DNA imaging, ready in five minutes

New, fast technique produces clear images of DNA
AFM apex runs over a strand of DNA

A new technique from the Perkins group allows crisp, clear AFM images of DNA. The best part? It's ready in 5 minutes.

Image Credit
Steven Burrows and the Perkins Group/JILA

"I kind of think of it like a bowl of spaghetti noodles. If you drop them on the floor, they'd be kind of all globbed up and in weird shapes." - Patrick Heenan

It’s tricky to get a good look at DNA when it won’t stick to your slide, or lay down in a straight strand.

CU biochemist Tom Cech came to Tom Perkins’ atomic force microscopy lab with this very problem. His group was trying to understand how certain proteins interact with DNA. They knew their proteins interacted with DNA but they couldn’t get a good image of that interaction in liquid, DNA’s native environment.

“You have this nanoscale string in a ball shape that's undergoing thermal fluctuations, and then take this three-dimensional configuration, and squish it down really fast onto a surface,” Perkins explained. That squished DNA is often an uninterpretable blob.

“I kind of think of it like a bowl of spaghetti noodles. If you drop them on the floor, they'd be kind of all globbed up and in weird shapes,” explained Patrick Heenan, a graduate student in Perkins’ group.

The goal was to develop a process that would separate those globs into individual noodles. Heenan started working on this problem about two years ago, and he developed a technique to get your slide perfectly prepared to image a DNA sample. The best part? It’s fast – ready in just five minutes.

Tiny globs of DNA

DNA is about 2 nanometers wide – 100,000 times thinner than a sheet of paper. To get a good look at it, you need to put it on a slide that is truly flat. Mica, a light, soft silicate mineral, is a great candidate for a slide. All it takes to get a flat, thin sheet of mica is a piece of Scotch tape and some deft hands, Heenan explained.

“The beauty is it's super, super flat, so it is the perfect substrate,” Heenan said. “You can see all the atoms, and in some cases, you can see voids in the lattice.”

However, mica and DNA are both negatively charged; they repel each other. Scientists had tried changing the surface of the mica to make the DNA stick – soaking it for hours or days in various coatings and rinsing it with distilled water.

But the DNA still ends up in globs. When the apex of the atomic force microscope (AFM) tip runs over the DNA, the picture comes out blurry. Scientists can’t see how proteins or other molecules are interacting with the DNA. Many had given up on imaging DNA in liquid on bare mica, figuring it didn’t work or using coatings that made the images blurrier but still yielded globs. So Heenan started digging through the literature to see what others had tried.

“I read lots of papers, and I prepped hundreds of samples,” Heenan said. “It was a little bit like whacking through the weeds.”

Side-by-side comparison of traditional protocol versus Patrick Heenan's new method

Side-by-side comparison of traditional protocol versus Patrick Heenan's new method for imaging DNA with atomic force microscopy. The image on the right shows that the double helix of the DNA is clearly visible.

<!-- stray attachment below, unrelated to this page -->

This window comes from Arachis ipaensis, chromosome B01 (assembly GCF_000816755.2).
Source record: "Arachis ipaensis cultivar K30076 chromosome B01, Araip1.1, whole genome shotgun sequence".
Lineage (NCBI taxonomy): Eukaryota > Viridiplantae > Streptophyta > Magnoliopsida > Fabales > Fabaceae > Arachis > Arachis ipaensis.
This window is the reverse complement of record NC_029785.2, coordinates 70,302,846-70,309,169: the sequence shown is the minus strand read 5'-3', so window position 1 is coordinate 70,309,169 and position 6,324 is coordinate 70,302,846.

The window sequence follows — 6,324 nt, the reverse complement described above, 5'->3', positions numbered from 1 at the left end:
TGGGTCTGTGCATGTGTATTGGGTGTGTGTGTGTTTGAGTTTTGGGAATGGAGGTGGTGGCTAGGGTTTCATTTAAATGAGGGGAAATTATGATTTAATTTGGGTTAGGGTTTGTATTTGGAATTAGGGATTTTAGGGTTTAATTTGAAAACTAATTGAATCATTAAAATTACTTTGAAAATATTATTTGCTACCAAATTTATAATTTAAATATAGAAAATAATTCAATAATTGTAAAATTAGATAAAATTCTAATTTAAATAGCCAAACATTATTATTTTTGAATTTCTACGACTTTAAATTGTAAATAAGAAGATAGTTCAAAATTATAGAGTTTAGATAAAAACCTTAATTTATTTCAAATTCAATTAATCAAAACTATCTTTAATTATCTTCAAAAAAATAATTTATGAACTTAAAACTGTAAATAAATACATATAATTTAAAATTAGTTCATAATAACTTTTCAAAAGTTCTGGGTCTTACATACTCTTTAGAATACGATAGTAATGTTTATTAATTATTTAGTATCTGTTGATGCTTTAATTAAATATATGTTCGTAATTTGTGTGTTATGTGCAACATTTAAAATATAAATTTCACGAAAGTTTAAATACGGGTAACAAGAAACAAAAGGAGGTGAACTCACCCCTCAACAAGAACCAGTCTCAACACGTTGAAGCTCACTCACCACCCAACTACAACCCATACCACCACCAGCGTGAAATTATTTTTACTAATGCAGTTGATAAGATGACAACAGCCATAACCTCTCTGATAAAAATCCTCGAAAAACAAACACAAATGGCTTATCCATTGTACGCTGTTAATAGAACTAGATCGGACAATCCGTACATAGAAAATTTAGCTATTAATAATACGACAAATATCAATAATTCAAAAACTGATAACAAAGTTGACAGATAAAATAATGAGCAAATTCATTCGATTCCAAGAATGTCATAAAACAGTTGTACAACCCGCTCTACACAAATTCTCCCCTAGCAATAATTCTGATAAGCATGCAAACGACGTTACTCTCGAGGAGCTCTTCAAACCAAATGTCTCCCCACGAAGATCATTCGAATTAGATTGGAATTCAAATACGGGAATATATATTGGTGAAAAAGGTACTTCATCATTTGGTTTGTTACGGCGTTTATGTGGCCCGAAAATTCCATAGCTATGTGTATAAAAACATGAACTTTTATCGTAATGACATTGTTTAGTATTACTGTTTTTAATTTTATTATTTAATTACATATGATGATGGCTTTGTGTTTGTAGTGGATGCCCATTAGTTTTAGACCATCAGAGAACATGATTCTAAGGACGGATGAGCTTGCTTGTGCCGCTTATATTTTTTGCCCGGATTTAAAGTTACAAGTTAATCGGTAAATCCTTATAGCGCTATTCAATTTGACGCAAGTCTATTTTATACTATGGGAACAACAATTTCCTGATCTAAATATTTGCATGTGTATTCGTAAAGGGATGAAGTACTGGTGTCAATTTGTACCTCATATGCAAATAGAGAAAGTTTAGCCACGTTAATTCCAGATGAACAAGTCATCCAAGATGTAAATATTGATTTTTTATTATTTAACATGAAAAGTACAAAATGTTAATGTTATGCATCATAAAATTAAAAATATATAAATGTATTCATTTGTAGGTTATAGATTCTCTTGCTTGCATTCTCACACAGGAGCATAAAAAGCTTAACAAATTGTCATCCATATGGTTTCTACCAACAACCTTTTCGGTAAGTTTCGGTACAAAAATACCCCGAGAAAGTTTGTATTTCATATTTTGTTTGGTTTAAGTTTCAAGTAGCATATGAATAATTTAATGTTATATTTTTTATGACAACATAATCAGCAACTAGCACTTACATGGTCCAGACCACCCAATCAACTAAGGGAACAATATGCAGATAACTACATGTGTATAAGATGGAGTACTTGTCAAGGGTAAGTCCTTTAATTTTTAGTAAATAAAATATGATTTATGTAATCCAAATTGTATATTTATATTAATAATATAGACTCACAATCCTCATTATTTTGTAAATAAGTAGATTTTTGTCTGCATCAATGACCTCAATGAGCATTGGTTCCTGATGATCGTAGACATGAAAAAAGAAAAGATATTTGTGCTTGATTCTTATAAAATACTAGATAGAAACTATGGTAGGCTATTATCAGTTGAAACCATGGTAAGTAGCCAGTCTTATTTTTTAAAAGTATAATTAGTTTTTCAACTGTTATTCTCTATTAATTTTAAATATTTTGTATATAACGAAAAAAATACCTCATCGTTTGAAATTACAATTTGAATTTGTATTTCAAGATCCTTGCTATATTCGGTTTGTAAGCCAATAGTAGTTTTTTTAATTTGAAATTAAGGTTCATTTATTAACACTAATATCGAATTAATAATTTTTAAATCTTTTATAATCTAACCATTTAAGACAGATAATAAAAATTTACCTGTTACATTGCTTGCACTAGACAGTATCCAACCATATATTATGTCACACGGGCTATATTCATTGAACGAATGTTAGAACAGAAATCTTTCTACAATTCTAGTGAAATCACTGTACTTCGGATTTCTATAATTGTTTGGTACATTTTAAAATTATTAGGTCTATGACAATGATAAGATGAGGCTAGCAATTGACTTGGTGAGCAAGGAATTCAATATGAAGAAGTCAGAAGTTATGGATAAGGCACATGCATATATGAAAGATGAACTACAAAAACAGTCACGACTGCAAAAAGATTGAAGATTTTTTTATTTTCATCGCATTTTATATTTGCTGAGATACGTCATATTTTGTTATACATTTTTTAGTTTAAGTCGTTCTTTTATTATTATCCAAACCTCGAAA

Image Credit
Perkins Group/JILA

Ready in five

It turned out soaking the mica for too long was part of the problem. Plus, the DNA wasn’t able to equilibrate on the surface, resulting in the squished ball shapes rather than nice, separate strands. “If you let it sit for a long time, you're actually losing some of the surface charge and impurities in the water are being sucked down into the surface,” Perkins explained.

Here’s how the improved process works. The mica is pre-soaked in a concentrated nickel-salt solution, then rinsed and dried. Then the DNA is bound to the mica with a solution of magnesium chloride and potassium chloride. Those conditions closely resemble the salts found naturally in cells, allowing the proteins and DNA to behave the way it normally would. Finally, the mica is rinsed with a nickel-chloride solution, which helps the DNA structure stick to the mica more tightly.

“It's kind of like the whole surface is uniformly sticky, so it can stick wherever it wants, and therefore it's easier for it to move around,” Heenan explained. “Everything is equally sticky.”

And it’s all ready for imaging in five minutes. Not only is it ready, but it delivers a clear picture – so clear that the double helix of the DNA is visible.

This development will help scientists study how DNA, protein and other molecules interact, as well as how DNA repairs itself.

“Patrick took on the challenge to image in liquid at biochemically-relevant conditions rather than in air, which, prior to Patrick's work, we and others would have assumed was impossible,” Perkins said. “What Patrick has developed is something that once you learn the eight steps, almost anybody can do it. It's really simple. It uses common salts, it takes five minutes, and you get higher signal-to-noise ratio, so basically, all sorts of good things.”

The study was published in ACS Nano on April 2, 2019, and was supported by the National Science Foundation Physics Frontier Grant and NIST.

Written by Rebecca Jacobson


Researchers at JILA have developed a fast, simple method to prepare samples that enhances DNA imaging. The results are so clear that the double-helix shape of DNA can be seen clearly.

Principal Investigators